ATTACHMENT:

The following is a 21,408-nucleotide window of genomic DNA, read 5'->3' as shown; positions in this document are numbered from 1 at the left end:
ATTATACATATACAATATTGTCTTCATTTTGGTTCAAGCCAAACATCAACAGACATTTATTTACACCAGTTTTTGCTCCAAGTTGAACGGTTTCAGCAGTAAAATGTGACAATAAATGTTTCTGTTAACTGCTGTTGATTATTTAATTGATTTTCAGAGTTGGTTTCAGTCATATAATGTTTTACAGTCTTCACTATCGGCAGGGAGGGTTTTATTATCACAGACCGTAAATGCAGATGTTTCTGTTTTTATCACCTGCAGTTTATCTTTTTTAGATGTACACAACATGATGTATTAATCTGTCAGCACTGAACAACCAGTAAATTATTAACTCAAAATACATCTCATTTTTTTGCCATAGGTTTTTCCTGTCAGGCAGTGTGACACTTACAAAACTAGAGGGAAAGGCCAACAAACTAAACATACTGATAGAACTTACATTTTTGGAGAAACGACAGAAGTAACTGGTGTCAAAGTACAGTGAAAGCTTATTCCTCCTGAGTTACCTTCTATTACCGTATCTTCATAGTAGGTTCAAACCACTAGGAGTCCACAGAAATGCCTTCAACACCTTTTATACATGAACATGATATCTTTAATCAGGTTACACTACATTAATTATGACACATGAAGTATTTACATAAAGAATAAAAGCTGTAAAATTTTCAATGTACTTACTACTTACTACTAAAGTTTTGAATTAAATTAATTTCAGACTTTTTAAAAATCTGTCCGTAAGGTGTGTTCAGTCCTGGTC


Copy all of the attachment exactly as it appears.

The following is a 21,408-nucleotide window of genomic DNA, read 5'->3' as shown; positions in this document are numbered from 1 at the left end:
ATTATACATATACAATATTGTCTTCATTTTGGTTCAAGCCAAACATCAACAGACATTTATTTACACCAGTTTTTGCTCCAAGTTGAACGGTTTCAGCAGTAAAATGTGACAATAAATGTTTCTGTTAACTGCTGTTGATTATTTAATTGATTTTCAGAGTTGGTTTCAGTCATATAATGTTTTACAGTCTTCACTATCGGCAGGGAGGGTTTTATTATCACAGACCGTAAATGCAGATGTTTCTGTTTTTATCACCTGCAGTTTATCTTTTTTAGATGTACACAACATGATGTATTAATCTGTCAGCACTGAACAACCAGTAAATTATTAACTCAAAATACATCTCATTTTTTTGCCATAGGTTTTTCCTGTCAGGCAGTGTGACACTTACAAAACTAGAGGGAAAGGCCAACAAACTAAACATACTGATAGAACTTACATTTTTGGAGAAACGACAGAAGTAACTGGTGTCAAAGTACAGTGAAAGCTTATTCCTCCTGAGTTACCTTCTATTACCGTATCTTCATAGTAGGTTCAAACCACTAGGAGTCCACAGAAATGCCTTCAACACCTTTTATACATGAACATGATATCTTTAATCAGGTTACACTACATTAATTATGACACATGAAGTATTTACATAAAGAATAAAAGCTGTAAAATTTTCAATGTACTTACTACTTACTACTAAAGTTTTGAATTAAATTAATTTCAGACTTTTTAAAAATCTGTCCGTAAGGTGTGTTCAGTCCTGGTC